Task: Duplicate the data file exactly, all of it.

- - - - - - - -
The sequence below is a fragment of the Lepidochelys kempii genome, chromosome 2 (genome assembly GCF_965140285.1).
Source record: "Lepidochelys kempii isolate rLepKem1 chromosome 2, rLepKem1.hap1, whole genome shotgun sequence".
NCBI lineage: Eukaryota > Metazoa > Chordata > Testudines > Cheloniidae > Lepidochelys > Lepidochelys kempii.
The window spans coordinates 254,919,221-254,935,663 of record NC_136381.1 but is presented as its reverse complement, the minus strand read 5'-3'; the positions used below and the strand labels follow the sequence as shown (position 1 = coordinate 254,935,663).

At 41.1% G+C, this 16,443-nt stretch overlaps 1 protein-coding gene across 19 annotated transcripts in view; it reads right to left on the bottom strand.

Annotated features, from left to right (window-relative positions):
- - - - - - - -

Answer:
The sequence below is a fragment of the Lepidochelys kempii genome, chromosome 2 (genome assembly GCF_965140285.1).
Source record: "Lepidochelys kempii isolate rLepKem1 chromosome 2, rLepKem1.hap1, whole genome shotgun sequence".
NCBI lineage: Eukaryota > Metazoa > Chordata > Testudines > Cheloniidae > Lepidochelys > Lepidochelys kempii.
The window spans coordinates 254,919,221-254,935,663 of record NC_136381.1 but is presented as its reverse complement, the minus strand read 5'-3'; the positions used below and the strand labels follow the sequence as shown (position 1 = coordinate 254,935,663).

At 41.1% G+C, this 16,443-nt stretch overlaps 1 protein-coding gene across 19 annotated transcripts in view; it reads right to left on the bottom strand.

Annotated features, from left to right (window-relative positions):